budget-cutting-scissors-with-kis-not-cuts-logoWell we all are hearing about it in the news, on the radio, within our workplaces, and just about anywhere you go today you hear about the Sequestration. Now I do not claim to be an expert on the subject by no means but as a parent I have to express my concerns. As a parent of a special needs child those concerns grow into worry!

As of today my son, like so many others, is not receiving the support that they should outside of the school system. Families including myself either go into serious medical debt or the children go without. With the case of my son I do all his therapies ( the best I can) other than what he receives at school. OH sure insurance will cover it, but only a combined 30 hrs a YEAR. So we depend and the education system a lot to assist our children.

So now that this so-called sequestration has passed my concern is that we are going to start feeling the effects in our schools. In turn these effects are going to trickle down to our children. According to a recent article in Huffington Post ” Special-education students in particular would take a huge hit, with Individuals with Disabilities Education Act funding slated to lose $591 million over 10 years.” http://www.huffingtonpost.com/2013/02/28/sequester-special-education_n_2777090.html 

What is Sequestration?

Sequestration became law as a result of the Budget Control Act of 2011, and Congress’ failure to enact a $1.2 trillion balanced deficit reduction plan.

The law directed a bipartisan Congressional Committee to identify an additional $1.2 trillion in budgetary savings over ten years. The failure of the so-called “super committee” to come to an agreement on a deficit reduction plan triggered a “sequester”. To sequester means to set apart or to take something away until a debt has been repaid. In the context of funding federal programs, sequester means imminent, across-the-board cuts to most programs, both defense and nondefense

In addition to sequestration, the Budget Control Act established limits or caps on overall discretionary spending over the next 10 years, resulting in $1 trillion in additional budget cuts from current spending levels spread across defense and nondefense programs. ( adapted from National Association Of School Principals http://www.naesp.org/sequestration-resource-page )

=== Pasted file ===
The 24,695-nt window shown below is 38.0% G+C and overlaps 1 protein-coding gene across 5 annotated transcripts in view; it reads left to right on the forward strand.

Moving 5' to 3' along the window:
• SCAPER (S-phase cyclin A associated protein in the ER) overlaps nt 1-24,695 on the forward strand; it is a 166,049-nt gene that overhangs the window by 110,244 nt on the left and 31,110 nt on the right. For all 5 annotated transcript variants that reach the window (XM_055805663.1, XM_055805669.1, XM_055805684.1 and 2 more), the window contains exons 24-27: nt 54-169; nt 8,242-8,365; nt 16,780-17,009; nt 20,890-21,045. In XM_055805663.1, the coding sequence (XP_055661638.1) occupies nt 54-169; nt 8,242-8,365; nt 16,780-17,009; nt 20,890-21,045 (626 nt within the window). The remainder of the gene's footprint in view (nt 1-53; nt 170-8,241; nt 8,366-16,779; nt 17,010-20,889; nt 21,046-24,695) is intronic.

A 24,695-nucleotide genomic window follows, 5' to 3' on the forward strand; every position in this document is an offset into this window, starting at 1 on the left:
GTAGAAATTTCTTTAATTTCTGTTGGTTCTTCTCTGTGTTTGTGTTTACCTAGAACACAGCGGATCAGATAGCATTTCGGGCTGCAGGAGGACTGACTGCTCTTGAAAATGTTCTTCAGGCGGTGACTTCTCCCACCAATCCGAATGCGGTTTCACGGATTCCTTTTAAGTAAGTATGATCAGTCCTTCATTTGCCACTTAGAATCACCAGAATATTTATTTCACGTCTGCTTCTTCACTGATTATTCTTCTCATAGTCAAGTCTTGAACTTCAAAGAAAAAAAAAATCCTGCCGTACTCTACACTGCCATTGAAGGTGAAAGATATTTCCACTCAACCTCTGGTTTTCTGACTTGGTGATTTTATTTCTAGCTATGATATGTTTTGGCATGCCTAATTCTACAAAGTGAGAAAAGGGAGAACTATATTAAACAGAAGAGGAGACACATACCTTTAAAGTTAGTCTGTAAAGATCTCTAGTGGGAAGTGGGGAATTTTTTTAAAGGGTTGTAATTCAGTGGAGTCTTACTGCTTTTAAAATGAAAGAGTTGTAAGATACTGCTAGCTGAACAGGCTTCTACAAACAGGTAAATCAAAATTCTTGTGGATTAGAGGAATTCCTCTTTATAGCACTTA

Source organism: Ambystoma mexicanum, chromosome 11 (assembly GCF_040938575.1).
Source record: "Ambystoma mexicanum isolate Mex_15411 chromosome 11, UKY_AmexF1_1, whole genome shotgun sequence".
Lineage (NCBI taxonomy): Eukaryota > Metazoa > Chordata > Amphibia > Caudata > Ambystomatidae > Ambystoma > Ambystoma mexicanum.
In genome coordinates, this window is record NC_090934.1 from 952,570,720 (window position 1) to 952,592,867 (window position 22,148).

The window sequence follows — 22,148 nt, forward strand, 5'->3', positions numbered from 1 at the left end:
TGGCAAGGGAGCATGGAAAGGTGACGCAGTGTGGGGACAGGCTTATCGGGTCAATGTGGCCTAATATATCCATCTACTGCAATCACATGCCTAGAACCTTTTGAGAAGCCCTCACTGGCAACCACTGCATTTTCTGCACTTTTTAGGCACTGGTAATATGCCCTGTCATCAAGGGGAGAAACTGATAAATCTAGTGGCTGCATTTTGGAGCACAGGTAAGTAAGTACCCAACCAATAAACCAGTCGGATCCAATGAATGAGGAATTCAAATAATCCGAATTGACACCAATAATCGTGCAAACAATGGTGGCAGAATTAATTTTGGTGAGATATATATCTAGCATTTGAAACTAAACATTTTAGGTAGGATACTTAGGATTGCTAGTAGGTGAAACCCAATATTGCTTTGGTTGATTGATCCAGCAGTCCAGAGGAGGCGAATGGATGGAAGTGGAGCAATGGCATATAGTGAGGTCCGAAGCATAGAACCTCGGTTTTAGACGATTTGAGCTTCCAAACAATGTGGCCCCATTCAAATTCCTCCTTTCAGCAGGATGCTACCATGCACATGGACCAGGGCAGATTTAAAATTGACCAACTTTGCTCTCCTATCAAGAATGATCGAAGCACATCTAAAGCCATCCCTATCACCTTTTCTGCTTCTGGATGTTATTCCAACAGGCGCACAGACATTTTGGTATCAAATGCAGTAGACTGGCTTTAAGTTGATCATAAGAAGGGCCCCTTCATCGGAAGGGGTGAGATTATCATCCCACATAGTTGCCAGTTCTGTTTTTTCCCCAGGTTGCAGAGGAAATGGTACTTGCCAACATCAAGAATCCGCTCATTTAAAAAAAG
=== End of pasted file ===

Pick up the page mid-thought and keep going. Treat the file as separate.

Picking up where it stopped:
Whether you want to admit or not our schools provide a lot for our children. From speech and language therapy to a series of evaluations. The are many children that receive a lot of augmented devices to assist with the learning. Either in the form of something digital or as simple as some writing aids. Either way these cuts that are going to happen are going to affect our children.

As a parent and citizen this concerns me greatly. Our children have so many needs, and those families are not going to be able to keep up. This is not fair to either the children or parents. Our government forgets that these kids have rights and one of those rights is education.

Now please keep in mind that if an IEP is written and those services and supports are written in the IEP schools must continue to provide the special education services that are outlined in a student’s individual education plan. Those services are protected by law, and districts will likely have to continue paying for them even if the federal government reduces payments because of sequestration. 

It is those NEW IEPs that will be the ones most likely to be effected. You need to keep this in mind if you have an IEP meeting coming up. Discuss this concern with your IEP team and ensure you understand everything that is or is not being cut from your childs IEP.  Remember you do not need to sign that IEP if you are not in an agreement.

So for example, you want a new augmentative device for communication for your child. The IEP team could say ” um sorry Mrs/Mr #@#@ we do not have the funds  to continue to provide that “service” due to the sequestration. The evaluations all show that the child needs that device and the child has had it on previous IEP’s. You will need to argue this with the Team. Now I know many of us have heard that there was not enough funds for something even with out the sequestration so I can only imagine how bad it is going to get. Remember your childs rights, and if you have any doubt that things are not going in the best interest of your child seek out an advocate that does know the law and the rights of our children as it relates to special education.

Like I said earlier, I can not speak as an expert on this subject, but if you want more information look to Google. Type in sequestration and special education and you will see a lot of information, blogs, and articles as it relates to it.

As a parent I am concerned about the future of my son’s education and the quality of education that he will receive. You should be as well and you must be that voice for your child! Educate yourself on the situation.

Good articles related:

http://www.huffingtonpost.com/2013/02/28/florida-sequestration-cuts-miami_n_2782425.html

http://www.tallahassee.com/article/20130225/POLITICSPOLICY/302250016/Florida-braces-dark-cloud-sequestration-cuts

http://stateimpact.npr.org/indiana/2013/02/28/special-education-service-providers-bracing-for-sequestration-cuts/

http://specialedpost.com/2013/02/28/the-effect-of-sequestration-on-special-education-students/

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